Most girls (and boys!) who do gymnastics are pretty agile and flexible. They do splits without any difficulty and prefer to stand on their hands rather than on their feet. Most gymnasts think the back walkover is a cool and beautiful element to learn. And they are certainly right! If you want to learn how to do the back walkover, then read on! We, from Gymnastics Tools, will explain exactly what to do.
What is a back walkover?
With a back walkover, you start in a standing position on your feet with your arms along your ears. You then lift one leg to a horizontal position, your upper body bends backwards and you place your hands on the ground behind you. After this, you push off with the leg that is still on the ground, come to the splits handstand position, and finish with a bridge, with your body in the form of a bow. Next, your body comes back upright via the splits handstand position to stand on your feet.
At first glance, a back walkover may seem like a fairly simple element, yet it requires strength, agility, and body control to perform.
Fortunately, there are a number of steps you can practice, so that you can quickly master this elegant trick!
Which muscles are involved?
Mobility is required from the following muscles:
- latissimus dorsi
- rectus abdominis
Mobility tips & training
The most common mobility control is that of the shoulder girdle. In the adjacent picture, the blue line indicates a fully opened shoulder angle, with the arm next to the ear (180 degrees). The red line indicates a shoulder angle that is not fully open. It is necessary that the shoulder angle can be fully opened. This requires sufficient mobility of the small pectoral muscle.
If you notice that you cannot fully open the shoulder angle, you can use the exercises below to stretch the muscles.
Execution: Place the elbows on an elevation. Hold the forearms vertically (not as shown). If necessary, use a stick that you can hold. Push the sternum downwards. Avoid excessive arching of the lower back. The stretch should be felt between the shoulder blades and in the armpit.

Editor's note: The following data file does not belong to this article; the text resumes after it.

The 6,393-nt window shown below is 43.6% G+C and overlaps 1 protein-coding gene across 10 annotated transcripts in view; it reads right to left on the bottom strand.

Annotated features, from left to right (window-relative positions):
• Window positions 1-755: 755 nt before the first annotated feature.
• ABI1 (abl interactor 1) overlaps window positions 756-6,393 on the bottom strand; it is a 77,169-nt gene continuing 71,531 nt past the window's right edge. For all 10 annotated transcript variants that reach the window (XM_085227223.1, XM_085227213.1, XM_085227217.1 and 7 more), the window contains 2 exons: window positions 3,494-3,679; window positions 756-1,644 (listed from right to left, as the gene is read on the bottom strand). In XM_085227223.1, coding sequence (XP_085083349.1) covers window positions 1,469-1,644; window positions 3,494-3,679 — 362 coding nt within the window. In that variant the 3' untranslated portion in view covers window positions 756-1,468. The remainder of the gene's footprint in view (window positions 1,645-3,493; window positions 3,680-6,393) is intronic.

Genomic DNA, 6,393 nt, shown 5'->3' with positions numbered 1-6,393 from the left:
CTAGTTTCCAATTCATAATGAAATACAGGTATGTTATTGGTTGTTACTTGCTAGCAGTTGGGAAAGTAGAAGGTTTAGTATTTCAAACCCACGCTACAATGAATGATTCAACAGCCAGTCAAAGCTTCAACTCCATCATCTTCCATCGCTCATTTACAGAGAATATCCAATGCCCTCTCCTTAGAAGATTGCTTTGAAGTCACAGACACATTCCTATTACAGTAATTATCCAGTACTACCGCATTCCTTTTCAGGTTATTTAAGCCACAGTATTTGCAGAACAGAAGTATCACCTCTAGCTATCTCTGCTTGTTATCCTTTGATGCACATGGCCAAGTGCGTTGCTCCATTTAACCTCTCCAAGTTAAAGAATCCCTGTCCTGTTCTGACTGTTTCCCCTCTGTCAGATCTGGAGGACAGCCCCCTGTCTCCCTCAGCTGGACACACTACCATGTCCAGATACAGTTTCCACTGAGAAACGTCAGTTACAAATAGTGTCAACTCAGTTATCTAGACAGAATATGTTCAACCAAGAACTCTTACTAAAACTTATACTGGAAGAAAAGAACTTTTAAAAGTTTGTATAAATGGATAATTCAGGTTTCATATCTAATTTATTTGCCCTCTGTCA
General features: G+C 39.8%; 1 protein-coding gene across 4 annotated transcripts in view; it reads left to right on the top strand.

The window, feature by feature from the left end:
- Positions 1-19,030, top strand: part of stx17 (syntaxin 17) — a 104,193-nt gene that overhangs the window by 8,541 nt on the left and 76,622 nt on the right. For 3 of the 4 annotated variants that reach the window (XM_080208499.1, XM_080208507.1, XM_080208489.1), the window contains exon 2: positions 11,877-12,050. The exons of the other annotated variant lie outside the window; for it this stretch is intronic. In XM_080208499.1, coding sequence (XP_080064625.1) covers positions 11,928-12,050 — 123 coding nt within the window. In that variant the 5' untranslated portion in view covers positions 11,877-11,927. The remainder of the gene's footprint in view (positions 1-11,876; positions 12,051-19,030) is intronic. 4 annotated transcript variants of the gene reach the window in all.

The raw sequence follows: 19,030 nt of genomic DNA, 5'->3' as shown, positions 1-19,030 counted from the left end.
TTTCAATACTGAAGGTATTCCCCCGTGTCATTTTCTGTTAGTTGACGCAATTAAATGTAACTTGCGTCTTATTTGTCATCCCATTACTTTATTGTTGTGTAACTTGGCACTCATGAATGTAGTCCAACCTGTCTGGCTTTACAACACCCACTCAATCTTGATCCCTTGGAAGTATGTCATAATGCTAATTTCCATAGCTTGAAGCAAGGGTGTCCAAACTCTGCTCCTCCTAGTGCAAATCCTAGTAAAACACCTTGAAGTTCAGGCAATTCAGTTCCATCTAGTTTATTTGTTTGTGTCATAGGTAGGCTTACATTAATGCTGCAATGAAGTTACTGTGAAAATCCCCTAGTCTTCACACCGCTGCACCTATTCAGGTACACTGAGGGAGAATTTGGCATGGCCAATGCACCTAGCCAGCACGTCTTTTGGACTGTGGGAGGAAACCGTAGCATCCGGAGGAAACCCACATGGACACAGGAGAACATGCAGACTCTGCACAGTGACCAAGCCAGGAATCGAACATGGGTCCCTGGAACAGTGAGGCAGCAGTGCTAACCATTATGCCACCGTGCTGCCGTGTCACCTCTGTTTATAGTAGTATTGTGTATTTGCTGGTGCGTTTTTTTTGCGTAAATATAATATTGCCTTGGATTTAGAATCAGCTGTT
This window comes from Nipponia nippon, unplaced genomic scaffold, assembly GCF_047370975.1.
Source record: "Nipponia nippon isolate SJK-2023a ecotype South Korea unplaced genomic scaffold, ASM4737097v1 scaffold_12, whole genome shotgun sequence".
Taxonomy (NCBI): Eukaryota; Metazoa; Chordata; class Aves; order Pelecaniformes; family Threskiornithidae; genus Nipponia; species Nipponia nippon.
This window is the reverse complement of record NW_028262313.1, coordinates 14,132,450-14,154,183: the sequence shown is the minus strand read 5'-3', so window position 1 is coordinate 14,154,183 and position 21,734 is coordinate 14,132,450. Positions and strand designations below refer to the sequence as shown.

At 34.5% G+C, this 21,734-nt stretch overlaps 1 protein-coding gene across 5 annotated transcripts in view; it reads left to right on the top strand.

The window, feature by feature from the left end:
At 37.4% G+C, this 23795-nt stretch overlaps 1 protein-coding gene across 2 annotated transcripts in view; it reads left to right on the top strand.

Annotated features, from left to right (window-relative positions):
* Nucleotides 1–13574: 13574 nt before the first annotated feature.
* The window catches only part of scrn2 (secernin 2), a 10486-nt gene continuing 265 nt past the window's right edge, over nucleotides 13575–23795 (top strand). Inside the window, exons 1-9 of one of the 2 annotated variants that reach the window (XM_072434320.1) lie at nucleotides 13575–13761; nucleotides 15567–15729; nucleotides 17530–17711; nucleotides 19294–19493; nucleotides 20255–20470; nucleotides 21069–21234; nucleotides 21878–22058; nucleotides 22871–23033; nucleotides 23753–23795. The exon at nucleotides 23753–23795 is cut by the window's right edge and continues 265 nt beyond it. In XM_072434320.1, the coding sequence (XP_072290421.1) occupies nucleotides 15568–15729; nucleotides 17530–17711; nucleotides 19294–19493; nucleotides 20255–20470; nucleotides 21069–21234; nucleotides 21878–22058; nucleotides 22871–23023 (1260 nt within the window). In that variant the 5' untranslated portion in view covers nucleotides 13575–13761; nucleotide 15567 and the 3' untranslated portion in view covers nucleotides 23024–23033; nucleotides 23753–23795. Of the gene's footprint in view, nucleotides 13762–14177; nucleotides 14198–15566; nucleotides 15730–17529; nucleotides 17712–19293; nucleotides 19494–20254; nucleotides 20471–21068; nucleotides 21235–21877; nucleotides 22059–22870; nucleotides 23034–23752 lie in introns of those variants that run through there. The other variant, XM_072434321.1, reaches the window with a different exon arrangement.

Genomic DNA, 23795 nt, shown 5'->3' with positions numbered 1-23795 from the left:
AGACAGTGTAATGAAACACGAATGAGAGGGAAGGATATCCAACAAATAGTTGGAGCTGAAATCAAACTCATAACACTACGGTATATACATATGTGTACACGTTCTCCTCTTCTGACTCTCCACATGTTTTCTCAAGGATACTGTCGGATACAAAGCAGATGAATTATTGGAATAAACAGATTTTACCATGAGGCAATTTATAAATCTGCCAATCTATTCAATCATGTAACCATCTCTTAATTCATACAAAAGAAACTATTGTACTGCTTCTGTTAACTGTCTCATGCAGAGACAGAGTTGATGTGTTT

Parameters: 4 x 20 seconds holding the rack
A common compensation is to draw the sternum up to raise the arm next to the ear. Keep the sternum retracted by actively ‘crunching’ the ribs towards the hips. In this way, you also train the mobility of the extension of the upper back (thoracic spine).
This exercise is specifically for stretching the small pectoral muscle. It is generally most restricted when opening the shoulder angle.
Hold this stretch at various angles above 90 degrees (above shoulder height). Keep the shoulders and hips parallel. Push the shoulders through the doorway until you feel a stretch at the front of the shoulder, at chest level. Maintain this stretch.
Parameters: 4 x 20 seconds holding the rack
Tips for learning a back walkover
At the little bridge, pay attention to the:
- Keep your feet flat on the ground;
- Legs are stretched and closed (knees and ankles stick together);
- Knees and arms are stretched;
- Hips and shoulders are fully opened;
- Shoulders above the hands, or over them;
- Hands are shoulder-width apart;
- The arms are along the ears with the head in between;
- Chest is pushed over the arms;
Hopefully you will be able to work on the above tips while training the small bridge. All in all, it is an essential element to train, also for the mobility required in other elements such as the backflip or backflip. Don’t skip it!
How to learn a back walkover in gymnastics?
Practice a small bridge until you are flexible enough to stand with open shoulders, straight hips and straight legs, like the gymnast in the picture below.
An alternative exercise to stretch your shoulders is the following:
Secondly, you have to be able to master a handstand when performing the back walkover. After all, during the walkover, you come back to your feet via the splits handstand. By practicing the handstand against a wall with your hands at arm’s length from the wall, you get more comfortable in this position. Make sure that your shoulders are open and that your hips are nice and long.
Once you have mastered the steps described above, you can move on to the last part of the back walkover, the tumbling.
Push out a back walkover on a sloping surface. The more inclined the surface, the easier it is to turn around. Throw your legs up in turn and try to turn into a handstand. Challenge yourself by making the push-off surface less and less inclined.
If you can turn around on a straight surface, go to step 4!
First of all, stand in a slightly straddling position with your arms along your ears. Bend your body backwards and come to a standing position. Then turn around and stand on your feet in the splits hand position. If you can do this, you can perfect it by doing it with your leg raised, like the gymnast in the pictures below.
Can you do a back walkover? We are curious!